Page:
Dark New Day Members Name Five Albums that Changed Their Lives
Dark New Day’s latest full-length, ‘New Tradition,’ packs a variety of hard-hitting rock sounds. That having been said, it’s no surprise that band members have a wide range of musical tastes and influences — and that breadth really came out when the guys recently rattled off their top five albums that changed their lives.
Speaking with Noisecreep, Dark New Day guitarist Troy McLawhorn named Led Zeppelin’s ‘IV’ as his choice album:
This album blew me away when I was a kid… I was teaching myself how to play guitar around that time and I spent countless hours trying to learn ‘Black Dog,’ ‘Stairway to Heaven’ and ‘Rock and Roll.’ It wasn’t the beginning of my love for music, but it was the album that jump-started my love for guitar. After learning a few Zeppelin songs things would never be the same again.
Singer Brett Hestla’s picks included Smashing Pumpkins’ seminal release, ‘Siamese Dream,’ and Stone Temple Pilots’ famed ‘Purple’:
I love [‘Siamese Dream’], because it encompasses an entire emotional galaxy. The production of the record brings guitar overload to a new level. I love Billy Corgan’s delivery vocally as well. He involves so many emotional movements that it’s impossible to get tired of the song. Definitely a desert island companion.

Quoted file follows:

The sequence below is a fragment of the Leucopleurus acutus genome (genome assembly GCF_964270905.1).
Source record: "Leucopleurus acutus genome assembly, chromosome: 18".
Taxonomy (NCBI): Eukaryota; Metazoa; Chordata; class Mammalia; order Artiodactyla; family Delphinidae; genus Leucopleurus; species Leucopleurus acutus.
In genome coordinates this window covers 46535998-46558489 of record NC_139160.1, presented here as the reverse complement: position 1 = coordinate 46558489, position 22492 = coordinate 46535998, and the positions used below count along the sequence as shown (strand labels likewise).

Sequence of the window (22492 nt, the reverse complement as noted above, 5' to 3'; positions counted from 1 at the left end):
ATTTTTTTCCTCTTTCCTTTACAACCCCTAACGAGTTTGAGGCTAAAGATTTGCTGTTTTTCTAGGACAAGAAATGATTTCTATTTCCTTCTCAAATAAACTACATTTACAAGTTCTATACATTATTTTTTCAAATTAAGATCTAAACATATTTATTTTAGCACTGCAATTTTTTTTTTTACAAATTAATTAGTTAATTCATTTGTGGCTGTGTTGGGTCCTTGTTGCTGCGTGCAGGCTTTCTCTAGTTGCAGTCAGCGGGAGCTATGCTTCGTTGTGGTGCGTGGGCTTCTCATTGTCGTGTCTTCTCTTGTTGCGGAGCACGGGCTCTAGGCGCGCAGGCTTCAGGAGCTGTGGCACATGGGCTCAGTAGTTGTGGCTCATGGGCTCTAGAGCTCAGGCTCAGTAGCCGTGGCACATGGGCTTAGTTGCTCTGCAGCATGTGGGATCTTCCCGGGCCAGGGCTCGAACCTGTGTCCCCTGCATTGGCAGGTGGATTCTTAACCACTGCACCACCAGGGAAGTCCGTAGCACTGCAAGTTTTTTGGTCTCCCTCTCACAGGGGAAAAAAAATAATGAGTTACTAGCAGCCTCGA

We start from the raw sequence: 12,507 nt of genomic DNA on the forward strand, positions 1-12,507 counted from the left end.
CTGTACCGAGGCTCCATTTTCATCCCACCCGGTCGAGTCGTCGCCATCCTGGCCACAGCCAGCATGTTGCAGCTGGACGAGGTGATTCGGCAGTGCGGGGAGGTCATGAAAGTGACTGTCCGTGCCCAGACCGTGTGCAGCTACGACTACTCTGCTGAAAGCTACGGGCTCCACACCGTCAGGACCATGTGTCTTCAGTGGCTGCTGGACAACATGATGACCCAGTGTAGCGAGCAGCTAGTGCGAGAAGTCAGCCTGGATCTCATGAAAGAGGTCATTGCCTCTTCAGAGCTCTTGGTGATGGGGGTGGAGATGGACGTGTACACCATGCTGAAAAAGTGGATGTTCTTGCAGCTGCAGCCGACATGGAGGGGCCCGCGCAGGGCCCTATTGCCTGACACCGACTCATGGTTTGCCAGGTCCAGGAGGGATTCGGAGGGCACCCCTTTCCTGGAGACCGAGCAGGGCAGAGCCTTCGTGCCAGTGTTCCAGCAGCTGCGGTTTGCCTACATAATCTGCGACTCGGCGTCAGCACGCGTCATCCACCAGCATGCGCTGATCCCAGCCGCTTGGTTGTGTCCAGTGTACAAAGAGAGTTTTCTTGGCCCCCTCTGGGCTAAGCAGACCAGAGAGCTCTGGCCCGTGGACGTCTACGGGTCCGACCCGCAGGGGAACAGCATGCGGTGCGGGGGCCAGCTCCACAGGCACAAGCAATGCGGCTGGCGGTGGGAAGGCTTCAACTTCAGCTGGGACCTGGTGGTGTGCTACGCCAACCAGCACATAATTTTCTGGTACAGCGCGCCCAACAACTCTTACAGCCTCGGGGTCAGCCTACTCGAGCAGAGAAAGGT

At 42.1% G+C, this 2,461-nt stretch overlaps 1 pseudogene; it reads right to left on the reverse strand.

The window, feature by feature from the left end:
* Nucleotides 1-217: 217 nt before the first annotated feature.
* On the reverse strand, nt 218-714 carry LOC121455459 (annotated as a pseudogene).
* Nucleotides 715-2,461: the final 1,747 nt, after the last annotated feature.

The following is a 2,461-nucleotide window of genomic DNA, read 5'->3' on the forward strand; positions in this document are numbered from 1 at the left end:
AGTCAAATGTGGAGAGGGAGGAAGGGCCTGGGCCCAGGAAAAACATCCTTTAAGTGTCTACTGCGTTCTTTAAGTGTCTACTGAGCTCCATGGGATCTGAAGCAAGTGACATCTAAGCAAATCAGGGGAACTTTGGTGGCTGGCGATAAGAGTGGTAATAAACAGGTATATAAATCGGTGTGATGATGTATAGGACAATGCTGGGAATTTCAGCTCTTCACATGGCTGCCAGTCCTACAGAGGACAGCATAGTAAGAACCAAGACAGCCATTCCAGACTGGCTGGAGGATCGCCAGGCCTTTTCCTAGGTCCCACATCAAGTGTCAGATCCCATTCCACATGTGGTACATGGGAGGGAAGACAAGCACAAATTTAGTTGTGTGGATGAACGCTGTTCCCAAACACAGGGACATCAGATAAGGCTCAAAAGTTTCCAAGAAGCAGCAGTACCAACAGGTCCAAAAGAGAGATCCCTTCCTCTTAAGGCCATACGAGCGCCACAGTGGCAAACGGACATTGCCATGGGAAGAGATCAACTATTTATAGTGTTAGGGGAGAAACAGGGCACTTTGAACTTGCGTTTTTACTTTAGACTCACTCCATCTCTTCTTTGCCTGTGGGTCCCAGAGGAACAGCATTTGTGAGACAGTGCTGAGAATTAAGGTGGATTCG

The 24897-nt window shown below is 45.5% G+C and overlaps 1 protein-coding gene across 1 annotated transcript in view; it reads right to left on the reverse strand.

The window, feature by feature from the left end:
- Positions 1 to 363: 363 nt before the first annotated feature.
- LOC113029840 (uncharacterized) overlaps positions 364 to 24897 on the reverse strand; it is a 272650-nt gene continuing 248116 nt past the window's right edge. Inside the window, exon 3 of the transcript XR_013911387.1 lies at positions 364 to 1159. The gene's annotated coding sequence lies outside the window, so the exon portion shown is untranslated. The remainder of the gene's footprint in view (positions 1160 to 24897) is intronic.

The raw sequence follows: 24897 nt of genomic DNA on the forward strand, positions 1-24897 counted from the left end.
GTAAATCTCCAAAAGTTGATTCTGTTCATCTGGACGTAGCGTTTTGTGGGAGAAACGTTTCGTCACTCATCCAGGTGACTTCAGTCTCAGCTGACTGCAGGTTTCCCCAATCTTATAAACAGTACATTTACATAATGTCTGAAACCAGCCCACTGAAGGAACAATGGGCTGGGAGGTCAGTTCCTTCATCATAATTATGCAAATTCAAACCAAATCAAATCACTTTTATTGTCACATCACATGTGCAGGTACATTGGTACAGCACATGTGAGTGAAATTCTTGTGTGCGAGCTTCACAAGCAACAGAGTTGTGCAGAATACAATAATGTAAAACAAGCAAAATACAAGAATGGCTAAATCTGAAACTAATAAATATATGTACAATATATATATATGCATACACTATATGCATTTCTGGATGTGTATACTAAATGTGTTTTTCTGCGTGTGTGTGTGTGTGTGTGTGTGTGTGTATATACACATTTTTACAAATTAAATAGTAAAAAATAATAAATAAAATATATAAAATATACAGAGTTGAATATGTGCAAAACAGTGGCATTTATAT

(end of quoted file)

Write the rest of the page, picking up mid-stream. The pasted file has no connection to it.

[‘Purple’] is melodic roller coaster. Every musician is on a journey and stringing together a beautiful chain of emotion that entwines to give you a virtual fabric made of music. Lyrically and melodically, it cements Scott Weiland into my mind as an icon to last forever.
Drummer Will Hunt went with Motley Crue’s 1983 classic, ‘Shout at the Devil’:
…From the flat black pentagram cover, to the double gatefold inside cover photos of the guys in these ridiculously bad ass costumes, to the video, these guys had and did it all. If there’s ever been a completely perfect album from songs to packaging to all out vibe, this would be it…
Hunt also counts Alice in Chains’ ‘Facelift’ as a major inspiration:
This record was a perfect blending of “heavy” and “melody” that changed what heavy music would be defined as and thought of. The intro riff of “We Die Young” (which unfortunately lyrically was somewhat prophetic) was the heaviest, evilest, meanest thing I had ever heard…
Check out the full list and complete descriptions via Noisecreep.